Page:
In early July 2013 I did my first spot of external examining. For the uninitiated this practice is embedded in Higher Education: someone from outside the institution is invited to cast judgement on the methods and standards employed in the assessment of students. At Edinburgh Napier we ask our external examiners (who generally all work at other universities) to look at the module packs which underpin our modules (weekly topics, assessments, etc.), then to review a sample of the work which is produced by the students. All being well they will offer some comments and suggestions on the former, and agree the marks given to the latter. My inaugural experience of being the external was somewhat different however, with a variety of points worth picking up in case they have merit for others embedded in the UK system.
NHTV Breda University of Applied Sciences is an institution with whom I’ve built up links over the past few years, as reported on this blog. They asked me to play a part in their end of programme assessments and flew me out to Breda for a couple of blissfully warm summer days to do so. I was involved in the assessment of four students who were at the end of their four year programmes. The closing assessment, worth 10 ECTS credits (one sixth of a year) worked like this…
- The focus of the assessment was a one hour interview session, featuring the student, their thesis supervisor, the marker of their thesis and perhaps an external.
- In advance of the session the student was asked to prepare four documents:
- A short paper (perhaps 1,500 words) based on their thesis
- A recent vacancy for a graduate level job that they feel capable of getting
- A covering letter for their application to that job
- A cv to go with the application
- These documents are submitted well in advance of the interview and distributed to the panel.
- At the start of the session the panel chair asks the student to get themselves set up, then to leave the room for a few minutes while the panel has a quick chat about the format of the session.
- The student returns and gives a five minute presentation covering a wide variety of topics: their development over the course and some key ideas from their thesis predominate.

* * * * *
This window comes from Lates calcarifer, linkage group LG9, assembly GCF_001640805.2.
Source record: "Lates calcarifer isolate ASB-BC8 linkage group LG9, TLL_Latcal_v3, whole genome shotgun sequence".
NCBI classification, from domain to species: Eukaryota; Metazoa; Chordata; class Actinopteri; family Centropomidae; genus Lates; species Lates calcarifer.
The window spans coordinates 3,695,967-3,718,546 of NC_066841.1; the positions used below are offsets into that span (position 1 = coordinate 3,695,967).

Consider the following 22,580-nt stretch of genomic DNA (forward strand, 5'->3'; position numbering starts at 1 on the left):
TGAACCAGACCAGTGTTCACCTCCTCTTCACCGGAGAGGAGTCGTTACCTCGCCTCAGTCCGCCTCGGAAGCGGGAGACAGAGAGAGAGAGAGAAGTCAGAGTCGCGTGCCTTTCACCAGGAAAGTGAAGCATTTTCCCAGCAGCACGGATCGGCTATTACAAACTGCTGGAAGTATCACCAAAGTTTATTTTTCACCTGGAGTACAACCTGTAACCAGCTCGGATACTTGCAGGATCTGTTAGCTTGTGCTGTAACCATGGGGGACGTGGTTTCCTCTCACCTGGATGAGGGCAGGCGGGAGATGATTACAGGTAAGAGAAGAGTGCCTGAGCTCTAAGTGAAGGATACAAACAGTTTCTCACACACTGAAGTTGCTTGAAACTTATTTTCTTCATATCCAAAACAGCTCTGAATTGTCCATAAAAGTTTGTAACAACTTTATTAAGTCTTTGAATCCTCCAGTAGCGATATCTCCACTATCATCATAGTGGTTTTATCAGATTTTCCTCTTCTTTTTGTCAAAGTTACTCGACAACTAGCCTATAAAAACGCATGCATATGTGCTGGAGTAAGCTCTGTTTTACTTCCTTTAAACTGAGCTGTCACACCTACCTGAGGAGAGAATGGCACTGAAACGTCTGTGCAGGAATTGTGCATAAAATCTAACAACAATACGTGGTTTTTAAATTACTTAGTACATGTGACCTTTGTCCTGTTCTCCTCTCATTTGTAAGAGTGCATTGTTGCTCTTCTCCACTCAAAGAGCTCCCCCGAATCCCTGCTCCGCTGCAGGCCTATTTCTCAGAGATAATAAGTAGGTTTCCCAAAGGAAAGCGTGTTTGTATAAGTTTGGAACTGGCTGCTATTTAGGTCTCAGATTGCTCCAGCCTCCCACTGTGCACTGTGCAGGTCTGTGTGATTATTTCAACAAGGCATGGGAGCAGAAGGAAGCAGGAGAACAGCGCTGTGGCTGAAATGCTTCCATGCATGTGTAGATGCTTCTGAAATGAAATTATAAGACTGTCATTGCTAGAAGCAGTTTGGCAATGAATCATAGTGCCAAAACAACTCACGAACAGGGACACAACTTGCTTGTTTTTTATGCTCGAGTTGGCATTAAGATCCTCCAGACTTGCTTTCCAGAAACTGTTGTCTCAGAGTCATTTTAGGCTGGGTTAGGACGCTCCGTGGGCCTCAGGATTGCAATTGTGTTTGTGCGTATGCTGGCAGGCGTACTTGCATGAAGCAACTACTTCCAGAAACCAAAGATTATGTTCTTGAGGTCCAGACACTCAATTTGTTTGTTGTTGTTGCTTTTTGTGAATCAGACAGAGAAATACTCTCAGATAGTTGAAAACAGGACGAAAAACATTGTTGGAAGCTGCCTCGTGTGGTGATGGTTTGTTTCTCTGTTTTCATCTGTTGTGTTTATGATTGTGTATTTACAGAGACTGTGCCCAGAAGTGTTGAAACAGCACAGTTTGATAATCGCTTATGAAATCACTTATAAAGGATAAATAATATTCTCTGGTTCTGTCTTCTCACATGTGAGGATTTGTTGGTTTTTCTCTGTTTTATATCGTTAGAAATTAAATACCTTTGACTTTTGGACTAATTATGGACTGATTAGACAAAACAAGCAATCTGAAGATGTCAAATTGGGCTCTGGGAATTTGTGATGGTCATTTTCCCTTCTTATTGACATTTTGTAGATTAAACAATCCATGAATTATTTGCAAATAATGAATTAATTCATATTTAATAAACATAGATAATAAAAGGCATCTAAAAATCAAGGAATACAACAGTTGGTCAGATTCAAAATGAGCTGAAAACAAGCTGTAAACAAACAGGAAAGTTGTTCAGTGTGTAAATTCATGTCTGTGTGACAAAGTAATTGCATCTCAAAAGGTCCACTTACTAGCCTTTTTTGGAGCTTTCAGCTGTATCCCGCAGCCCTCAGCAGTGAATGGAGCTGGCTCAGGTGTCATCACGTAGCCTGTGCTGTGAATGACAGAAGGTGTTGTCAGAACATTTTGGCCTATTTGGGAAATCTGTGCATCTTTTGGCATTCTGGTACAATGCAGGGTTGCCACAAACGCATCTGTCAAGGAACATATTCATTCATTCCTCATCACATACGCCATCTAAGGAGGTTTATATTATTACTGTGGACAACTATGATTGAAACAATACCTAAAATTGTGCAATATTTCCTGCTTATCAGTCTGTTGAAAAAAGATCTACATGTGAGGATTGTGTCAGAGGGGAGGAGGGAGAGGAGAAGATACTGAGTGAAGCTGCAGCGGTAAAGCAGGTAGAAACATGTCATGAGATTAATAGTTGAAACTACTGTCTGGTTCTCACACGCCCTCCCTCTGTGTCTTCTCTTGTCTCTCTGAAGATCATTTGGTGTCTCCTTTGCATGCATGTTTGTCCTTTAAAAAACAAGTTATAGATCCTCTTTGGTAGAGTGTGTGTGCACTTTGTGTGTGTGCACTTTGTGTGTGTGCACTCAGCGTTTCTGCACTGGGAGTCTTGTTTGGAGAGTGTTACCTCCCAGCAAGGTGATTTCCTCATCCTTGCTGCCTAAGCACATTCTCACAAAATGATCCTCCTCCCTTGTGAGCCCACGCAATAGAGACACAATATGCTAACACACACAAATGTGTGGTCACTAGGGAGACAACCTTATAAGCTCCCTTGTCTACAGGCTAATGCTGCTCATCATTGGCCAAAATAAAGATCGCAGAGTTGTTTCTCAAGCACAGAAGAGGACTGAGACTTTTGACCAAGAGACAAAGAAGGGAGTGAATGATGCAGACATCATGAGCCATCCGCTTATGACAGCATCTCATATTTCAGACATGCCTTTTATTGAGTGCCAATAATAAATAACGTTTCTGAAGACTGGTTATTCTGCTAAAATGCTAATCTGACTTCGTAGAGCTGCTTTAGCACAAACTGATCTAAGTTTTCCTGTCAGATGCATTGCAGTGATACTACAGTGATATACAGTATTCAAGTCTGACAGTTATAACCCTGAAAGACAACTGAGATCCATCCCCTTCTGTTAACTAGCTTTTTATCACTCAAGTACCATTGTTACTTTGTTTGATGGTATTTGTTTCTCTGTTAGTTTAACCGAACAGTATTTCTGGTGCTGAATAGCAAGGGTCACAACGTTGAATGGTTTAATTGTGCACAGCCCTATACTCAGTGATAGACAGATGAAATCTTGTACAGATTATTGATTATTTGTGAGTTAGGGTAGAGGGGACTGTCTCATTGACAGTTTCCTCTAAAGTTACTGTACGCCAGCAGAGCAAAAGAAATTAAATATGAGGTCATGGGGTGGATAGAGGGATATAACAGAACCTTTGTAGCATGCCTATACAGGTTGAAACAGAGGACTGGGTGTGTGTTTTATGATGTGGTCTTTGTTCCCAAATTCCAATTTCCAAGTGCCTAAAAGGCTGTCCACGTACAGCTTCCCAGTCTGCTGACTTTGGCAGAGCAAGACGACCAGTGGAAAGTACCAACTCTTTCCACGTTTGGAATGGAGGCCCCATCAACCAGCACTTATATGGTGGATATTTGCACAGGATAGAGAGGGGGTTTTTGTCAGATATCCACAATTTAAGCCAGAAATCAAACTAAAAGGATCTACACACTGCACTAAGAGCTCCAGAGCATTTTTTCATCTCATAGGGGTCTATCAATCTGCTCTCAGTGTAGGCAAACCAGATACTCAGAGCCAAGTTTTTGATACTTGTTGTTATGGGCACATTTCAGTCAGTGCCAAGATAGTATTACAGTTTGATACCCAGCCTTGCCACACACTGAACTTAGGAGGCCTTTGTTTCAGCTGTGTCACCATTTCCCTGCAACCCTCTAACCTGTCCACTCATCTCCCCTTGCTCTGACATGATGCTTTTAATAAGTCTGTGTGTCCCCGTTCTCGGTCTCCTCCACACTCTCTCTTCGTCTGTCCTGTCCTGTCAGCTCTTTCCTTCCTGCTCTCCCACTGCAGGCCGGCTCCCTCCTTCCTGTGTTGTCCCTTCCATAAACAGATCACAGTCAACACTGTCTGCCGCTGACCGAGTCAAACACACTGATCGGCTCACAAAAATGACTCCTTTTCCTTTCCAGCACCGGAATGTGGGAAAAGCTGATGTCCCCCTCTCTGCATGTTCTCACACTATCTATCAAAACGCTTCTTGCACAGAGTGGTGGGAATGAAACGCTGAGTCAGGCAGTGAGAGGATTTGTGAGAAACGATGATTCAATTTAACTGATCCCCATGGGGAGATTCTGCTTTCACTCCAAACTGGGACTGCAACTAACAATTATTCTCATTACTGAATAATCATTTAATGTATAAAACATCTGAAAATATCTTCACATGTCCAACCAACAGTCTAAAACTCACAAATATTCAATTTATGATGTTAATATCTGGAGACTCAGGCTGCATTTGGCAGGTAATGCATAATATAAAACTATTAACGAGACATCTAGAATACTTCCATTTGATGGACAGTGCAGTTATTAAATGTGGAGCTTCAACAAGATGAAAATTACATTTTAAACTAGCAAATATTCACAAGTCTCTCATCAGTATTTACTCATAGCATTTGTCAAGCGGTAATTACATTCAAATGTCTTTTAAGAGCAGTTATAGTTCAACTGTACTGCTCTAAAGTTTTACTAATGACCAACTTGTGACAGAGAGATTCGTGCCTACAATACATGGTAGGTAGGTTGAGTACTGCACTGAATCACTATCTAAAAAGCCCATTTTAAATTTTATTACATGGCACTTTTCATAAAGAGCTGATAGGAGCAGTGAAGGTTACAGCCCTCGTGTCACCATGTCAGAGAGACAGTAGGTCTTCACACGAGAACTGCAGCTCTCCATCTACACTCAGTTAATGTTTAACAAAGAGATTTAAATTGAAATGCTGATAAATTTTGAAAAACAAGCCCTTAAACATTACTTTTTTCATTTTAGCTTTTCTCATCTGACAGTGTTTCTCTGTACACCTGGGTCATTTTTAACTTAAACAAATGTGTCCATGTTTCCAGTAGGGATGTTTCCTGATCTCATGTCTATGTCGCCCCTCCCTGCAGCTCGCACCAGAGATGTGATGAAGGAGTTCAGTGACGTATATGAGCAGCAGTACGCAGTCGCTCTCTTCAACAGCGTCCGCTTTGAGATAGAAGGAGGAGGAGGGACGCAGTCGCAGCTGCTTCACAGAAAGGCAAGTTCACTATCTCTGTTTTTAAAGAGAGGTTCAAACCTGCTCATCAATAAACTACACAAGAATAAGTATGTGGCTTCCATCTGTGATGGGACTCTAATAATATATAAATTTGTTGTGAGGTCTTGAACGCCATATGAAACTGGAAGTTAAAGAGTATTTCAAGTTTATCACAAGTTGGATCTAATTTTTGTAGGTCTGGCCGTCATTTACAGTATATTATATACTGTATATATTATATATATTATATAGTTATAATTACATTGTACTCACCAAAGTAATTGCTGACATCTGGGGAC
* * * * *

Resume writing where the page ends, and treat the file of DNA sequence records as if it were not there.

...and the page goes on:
- The student leaves again, there is a short discussion and often a provisional mark is awarded for what’s been seen thus far.
- The student returns and a 30-40 minute interview-discussion is carried out, with different members of the panel having particular interests and perspectives. Themes from the written work and the presentation are developed further and the student is asked to develop a range of points.
- The student departs again and the panel spends a few minutes reviewing the session and finalising the mark that’s to be awarded.
- The student returns, reflects on how it went and is given their mark. If they passed then there are handshakes all round and the student has successfully completed their degree – they can only reach this stage if everything else is already under their belt.
The Dutch system has a ‘competencies’ based approach, with module through the course of the programme designed to develop different competencies from this list of ten. The closing session is therefore the student’s opportunity to demonstrate and argue that they are ready to enter the professional workforce, that they have identified their strongest competencies and can convey that information to others. From an industry perspective they therefore have a number of strings to their bow when presenting themselves for jobs and vacancies. They are also driven to contextualise the learning that they are doing within industries with which they are interested and familiar, and this applies across all four years of the programme.
Within the context of recent developments at Edinburgh Napier this has relevance to the more ‘programme focused’ approach that is being advocated from the university’s senior executive (and others). The students are encouraged to see all parts of their course as ultimately leading towards their employability, links are drawn between different modules, students are required to reflect upon their own development and they can see a final point towards which their degree is headed. That this whole process is credit bearing and a requirement for the successful completion of the degree is very important: their efforts are rewarded.
I enjoyed my time at Breda and I hope they ask me back next summer to do it again! The staff are engaged with the progress of the students and have a clear idea of where their strengths and weaknesses lie. I think it has benefits for the students, staff and the institution itself – maybe some of these strengths could be exported to Edinburgh in due course.
Another nice touch that I picked up from Breda related to dissertation supervision: as at Edinburgh Napier they have a system that in theory allocates a limited number of hours to each student for supervision, so why not put the onus on the student to decide how those hours are to be spent? How many meetings and of what duration; how many drafts and what level of detailed comments?
The images are from the NHTV campus, showing some of the spaces in which both students and staff work. The exterior shot is of some expensive Dutch apartments nearby!